Harris awarded major national grant
The grant "enhances ASL's profile and shows that ASL is recognized as an institution that can make a difference," Harris said. It will blend the law, ASL's community focus, and public health, she noted.
The study will focus on what legal practices impact the consumption and purchase of sugar-sweetened beverages and citric acid drinks that adversely affect oral health. It will generate original data from dentists and residents of central Appalachia concerning oral health, the consumption and purchase of the drinks, and the social acceptability of legal interventions restricting purchases.
"After moving to Appalachia, I noticed carts full of soda at the grocery stores, and I started to wonder what the correlation was between soda consumption and tooth decay," Harris said. "I began to do research and found studies linking dental erosion and dental cavities with the consumption of certain beverages."
Dr. J. Anthony von Fraunhofer, a leading researcher of enamel erosion due to soft drinks, has helped Harris with the grant. "At present we have only anecdotal data that enamel erosion is common in (Appalachia), but we do not know the seriousness of the problem or what might be the leading causes," he said. The surveys compiled as part of this study will help shed light on the problem, he said.
ASL students will be able to take an independent study course to learn to conduct interviews and prepare surveys for the study. They will work with graduate students from East Tennessee State University's College of Public Health. "ASL students will share their knowledge of the law, and the ETSU-CPH students will share their knowledge of public health," Harris said.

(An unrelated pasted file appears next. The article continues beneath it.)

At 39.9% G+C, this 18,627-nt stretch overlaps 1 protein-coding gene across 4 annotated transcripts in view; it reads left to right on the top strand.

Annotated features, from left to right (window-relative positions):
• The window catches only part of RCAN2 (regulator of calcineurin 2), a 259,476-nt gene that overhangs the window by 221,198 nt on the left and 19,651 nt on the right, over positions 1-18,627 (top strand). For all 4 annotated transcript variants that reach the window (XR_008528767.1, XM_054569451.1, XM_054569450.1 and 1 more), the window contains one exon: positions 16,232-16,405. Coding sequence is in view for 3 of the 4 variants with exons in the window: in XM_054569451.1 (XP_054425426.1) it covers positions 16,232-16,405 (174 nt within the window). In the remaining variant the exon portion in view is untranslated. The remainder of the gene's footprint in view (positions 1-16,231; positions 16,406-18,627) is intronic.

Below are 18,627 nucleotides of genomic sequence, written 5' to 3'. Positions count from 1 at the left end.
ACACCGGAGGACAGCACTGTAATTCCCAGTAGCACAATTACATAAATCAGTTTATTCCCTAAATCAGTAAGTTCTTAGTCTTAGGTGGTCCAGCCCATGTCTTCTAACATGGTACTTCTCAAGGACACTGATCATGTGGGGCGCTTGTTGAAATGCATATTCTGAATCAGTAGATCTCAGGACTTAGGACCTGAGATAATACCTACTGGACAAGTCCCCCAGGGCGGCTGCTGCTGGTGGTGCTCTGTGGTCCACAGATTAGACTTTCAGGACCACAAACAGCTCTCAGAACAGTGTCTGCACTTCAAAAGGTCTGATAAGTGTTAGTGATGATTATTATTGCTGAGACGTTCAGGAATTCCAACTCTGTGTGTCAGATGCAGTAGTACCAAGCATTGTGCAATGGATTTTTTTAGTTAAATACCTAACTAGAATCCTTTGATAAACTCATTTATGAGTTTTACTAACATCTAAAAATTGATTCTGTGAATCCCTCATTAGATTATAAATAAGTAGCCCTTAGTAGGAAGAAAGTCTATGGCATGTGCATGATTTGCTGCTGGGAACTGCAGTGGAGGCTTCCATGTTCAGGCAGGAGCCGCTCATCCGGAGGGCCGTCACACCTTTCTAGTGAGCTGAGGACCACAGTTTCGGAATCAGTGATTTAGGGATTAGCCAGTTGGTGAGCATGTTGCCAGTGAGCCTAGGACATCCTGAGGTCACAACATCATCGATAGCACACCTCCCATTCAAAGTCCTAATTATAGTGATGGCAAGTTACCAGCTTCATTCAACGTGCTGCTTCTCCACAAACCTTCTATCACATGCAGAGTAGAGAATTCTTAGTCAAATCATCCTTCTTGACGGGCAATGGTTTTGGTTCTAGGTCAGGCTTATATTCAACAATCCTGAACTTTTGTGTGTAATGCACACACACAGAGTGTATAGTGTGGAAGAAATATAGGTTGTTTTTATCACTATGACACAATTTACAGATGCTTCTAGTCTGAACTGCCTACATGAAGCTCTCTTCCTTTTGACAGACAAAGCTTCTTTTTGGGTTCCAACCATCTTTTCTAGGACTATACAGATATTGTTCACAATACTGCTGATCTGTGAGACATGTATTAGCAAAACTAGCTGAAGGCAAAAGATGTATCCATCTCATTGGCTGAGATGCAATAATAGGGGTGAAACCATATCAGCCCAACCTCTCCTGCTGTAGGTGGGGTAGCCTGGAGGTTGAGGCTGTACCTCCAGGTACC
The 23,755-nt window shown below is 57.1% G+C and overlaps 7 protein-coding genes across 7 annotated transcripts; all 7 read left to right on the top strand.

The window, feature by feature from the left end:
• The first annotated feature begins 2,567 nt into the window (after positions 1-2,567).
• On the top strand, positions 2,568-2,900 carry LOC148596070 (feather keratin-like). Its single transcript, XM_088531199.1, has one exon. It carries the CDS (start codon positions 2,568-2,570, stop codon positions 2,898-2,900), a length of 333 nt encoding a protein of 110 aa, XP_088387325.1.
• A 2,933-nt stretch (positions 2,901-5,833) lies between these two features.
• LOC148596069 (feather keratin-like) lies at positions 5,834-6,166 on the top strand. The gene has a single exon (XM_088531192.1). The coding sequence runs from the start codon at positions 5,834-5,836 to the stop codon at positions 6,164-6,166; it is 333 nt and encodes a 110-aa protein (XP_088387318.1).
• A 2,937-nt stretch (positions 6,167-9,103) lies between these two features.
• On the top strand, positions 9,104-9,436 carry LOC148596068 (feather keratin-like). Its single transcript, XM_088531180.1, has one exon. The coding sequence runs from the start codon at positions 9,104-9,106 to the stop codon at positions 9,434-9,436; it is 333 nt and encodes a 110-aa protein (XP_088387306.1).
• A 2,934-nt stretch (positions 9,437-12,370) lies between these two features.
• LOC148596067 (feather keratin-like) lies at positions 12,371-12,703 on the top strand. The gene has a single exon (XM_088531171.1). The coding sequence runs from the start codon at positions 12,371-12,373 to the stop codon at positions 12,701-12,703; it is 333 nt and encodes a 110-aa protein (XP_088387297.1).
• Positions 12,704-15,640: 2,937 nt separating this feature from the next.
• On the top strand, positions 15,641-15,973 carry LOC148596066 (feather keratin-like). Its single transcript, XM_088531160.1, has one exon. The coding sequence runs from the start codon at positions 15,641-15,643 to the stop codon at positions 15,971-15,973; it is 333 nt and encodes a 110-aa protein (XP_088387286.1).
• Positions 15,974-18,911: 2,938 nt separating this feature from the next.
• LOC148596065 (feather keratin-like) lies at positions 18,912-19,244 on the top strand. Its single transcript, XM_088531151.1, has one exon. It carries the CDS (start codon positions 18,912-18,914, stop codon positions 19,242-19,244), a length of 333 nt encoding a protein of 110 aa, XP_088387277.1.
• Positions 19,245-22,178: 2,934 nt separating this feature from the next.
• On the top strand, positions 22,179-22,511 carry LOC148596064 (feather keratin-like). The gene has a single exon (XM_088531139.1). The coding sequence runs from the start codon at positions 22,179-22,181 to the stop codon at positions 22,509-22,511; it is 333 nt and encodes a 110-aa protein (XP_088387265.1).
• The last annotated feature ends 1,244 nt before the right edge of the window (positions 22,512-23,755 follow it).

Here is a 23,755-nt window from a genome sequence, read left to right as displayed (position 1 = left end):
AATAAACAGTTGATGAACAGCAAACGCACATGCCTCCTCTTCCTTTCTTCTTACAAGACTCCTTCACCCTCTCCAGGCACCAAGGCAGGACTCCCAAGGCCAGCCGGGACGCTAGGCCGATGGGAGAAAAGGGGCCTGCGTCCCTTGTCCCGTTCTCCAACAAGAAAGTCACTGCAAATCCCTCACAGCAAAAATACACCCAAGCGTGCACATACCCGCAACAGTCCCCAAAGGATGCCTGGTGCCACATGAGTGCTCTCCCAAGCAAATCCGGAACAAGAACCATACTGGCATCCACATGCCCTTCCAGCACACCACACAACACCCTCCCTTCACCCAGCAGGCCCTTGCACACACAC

Edward J. Kelly, general counsel for ETSU and an adjunct professor of law at ASL, cited the project as an important collaboration between the schools. "The synergy created by the combination of law and health policy will (benefit) not only the two institutions involved, but also the entire Appalachian region."
Dean Randy Wycoff and Professor James Anderson of ETSU-CPH also have been helpful, Harris noted.
The study is among 13 new projects funded by the Robert Wood Johnson Foundation on the public health impacts of laws and regulations. The projects focus on issues such as lead exposure, vaccinations and emergency preparedness. The grants total more than $3.4 million.
The Public Health Law Research program aims to promote effective regulatory, legal and policy solutions to improve public health. The program is part of the foundation's public health strategy, aimed at ensuring that all Americans have quality public health services and policies.
"The results of these studies are helping us build the evidence that policy-makers can use to understand how laws and regulations affect public health-not just laws aimed at specific public health issues," said Michelle Larkin, director of the public health team at the foundation.
The Robert Wood Johnson Foundation is the nation's largest philanthropy organization devoted exclusively to improving the health and health care of all Americans.